HK legislator’s firm to lure 1,000 Web3 start-ups over 3 years

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G-Rocket is aiming to attract 1,000 Web3 start-ups to Hong Kong and will help them with banking, government services and office spaces.

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HK legislator’s firm to lure 1,000 Web3 start-ups over 3 years

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A start-up accelerator co-founded by Hong Kong legislative council member Jonny Ng Kit-Chong wants to attract 1,000 Web3 businesses to set up shop in the city-state over the next three years.

Ng Kit-Chong is a member of the legislative council for the election committee constituency and has been in office since January this year. The engineer and politician has his finger in a lot of pots as he has declared owning shares in roughly 40 different companies.

One such company is the start-up accelerator G-Rocket, which he co-founded alongside Casper Wong in 2016.

Wong is the current CEO and spoke to the South China Morning Post on Dec. 23 about the firm’s new aptly named program “Hong Kong Web 3.0 Hub.”

The CEO outlined that G-Rocket is first looking to help 100 Web3 start-ups get their business off the ground, before scaling the number up to 1,000 within three years.

“We hope to help bring good companies and talent back to Hong Kong in the post-pandemic era,” Wong said.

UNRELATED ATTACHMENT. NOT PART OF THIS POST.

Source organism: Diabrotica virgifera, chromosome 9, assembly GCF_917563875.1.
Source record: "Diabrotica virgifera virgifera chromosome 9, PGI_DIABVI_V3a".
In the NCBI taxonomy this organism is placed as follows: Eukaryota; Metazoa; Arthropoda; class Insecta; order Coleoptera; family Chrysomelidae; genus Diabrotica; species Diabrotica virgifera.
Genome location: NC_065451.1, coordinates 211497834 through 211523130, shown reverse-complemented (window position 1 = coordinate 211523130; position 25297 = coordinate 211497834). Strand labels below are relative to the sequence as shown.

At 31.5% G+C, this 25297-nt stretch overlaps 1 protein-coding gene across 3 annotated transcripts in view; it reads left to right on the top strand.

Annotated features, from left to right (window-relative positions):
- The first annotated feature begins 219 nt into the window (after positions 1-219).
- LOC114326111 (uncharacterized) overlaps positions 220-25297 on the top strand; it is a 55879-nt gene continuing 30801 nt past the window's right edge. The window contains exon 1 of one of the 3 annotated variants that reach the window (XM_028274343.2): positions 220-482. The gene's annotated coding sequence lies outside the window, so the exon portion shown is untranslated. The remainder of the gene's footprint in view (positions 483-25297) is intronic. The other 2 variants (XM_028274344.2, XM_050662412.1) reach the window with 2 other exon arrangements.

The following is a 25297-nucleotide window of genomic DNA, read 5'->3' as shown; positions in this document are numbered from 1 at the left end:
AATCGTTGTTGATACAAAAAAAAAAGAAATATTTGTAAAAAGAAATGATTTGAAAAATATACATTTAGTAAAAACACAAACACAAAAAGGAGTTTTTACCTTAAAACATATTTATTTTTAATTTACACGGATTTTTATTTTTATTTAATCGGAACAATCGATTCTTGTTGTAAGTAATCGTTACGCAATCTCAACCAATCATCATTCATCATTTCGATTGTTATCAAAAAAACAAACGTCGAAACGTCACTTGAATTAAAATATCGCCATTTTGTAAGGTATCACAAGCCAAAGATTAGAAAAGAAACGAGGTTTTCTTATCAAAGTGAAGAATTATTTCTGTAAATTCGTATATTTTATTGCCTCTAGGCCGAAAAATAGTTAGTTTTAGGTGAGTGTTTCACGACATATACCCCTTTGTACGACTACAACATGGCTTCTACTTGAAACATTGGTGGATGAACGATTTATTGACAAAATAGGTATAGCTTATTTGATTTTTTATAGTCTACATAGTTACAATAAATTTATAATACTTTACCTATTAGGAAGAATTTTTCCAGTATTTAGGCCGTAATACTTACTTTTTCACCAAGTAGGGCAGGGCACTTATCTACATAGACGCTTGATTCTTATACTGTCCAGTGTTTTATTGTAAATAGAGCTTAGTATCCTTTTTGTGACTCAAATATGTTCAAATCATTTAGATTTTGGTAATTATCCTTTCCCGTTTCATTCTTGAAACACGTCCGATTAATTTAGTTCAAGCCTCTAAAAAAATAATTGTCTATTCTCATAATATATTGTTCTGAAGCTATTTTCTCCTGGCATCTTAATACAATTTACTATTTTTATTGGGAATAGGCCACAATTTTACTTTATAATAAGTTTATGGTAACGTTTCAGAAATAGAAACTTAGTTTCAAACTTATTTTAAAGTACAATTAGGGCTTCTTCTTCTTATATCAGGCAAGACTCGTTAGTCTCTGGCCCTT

In particular, Wong stated that the firm will work in tandem with the virtual ZA Bank, a government-run incubator dubbed Cyberport and property conglomerate New World Development to help Hong Kong startups get access to office space, banking and government services.

Broader Web3 push

G-Rocket’s initiative comes as part of a broader push from the Hong Kong government to make the special administrative region of China a crypto hub that can compete with Singapore.

In late October, Elizabeth Wong, the head of the fintech unit at the Securities and Futures Commission (SFC) of Hong Kong, announced a host of progressive regulatory crypto proposals, including the legalization of virtual asset trading.

“We will put in place timely and necessary crash barriers to mitigate actual and potential risks in line with international standards, so that virtual asset innovations can thrive in Hong Kong in a sustainable manner,” an Oct. 31 government statement read.

As of Oct. 31, the SFC also started allowing listings for exchange-traded funds (ETFs) that offer exposure to Bitcoin (BTC) and Ether (ETH), with CSOP Asset Management being one of the first to jump in.

Related: Hong Kong could be key for China’s crypto comeback — Arthur Hayes

Cointelegraph reported on Dec. 15 that CSOP Asset Management had raised $73.6 million in investments ahead of listing two crypto futures ETFs on the Hong Kong Stock exchange the following day.

Hong Kong’s legislative council also amended its Anti-Money Laundering and Counter-Terrorism Financing (AML/CTF) system on Dec. 8 to include virtual asset service providers along with traditional finance institutions.

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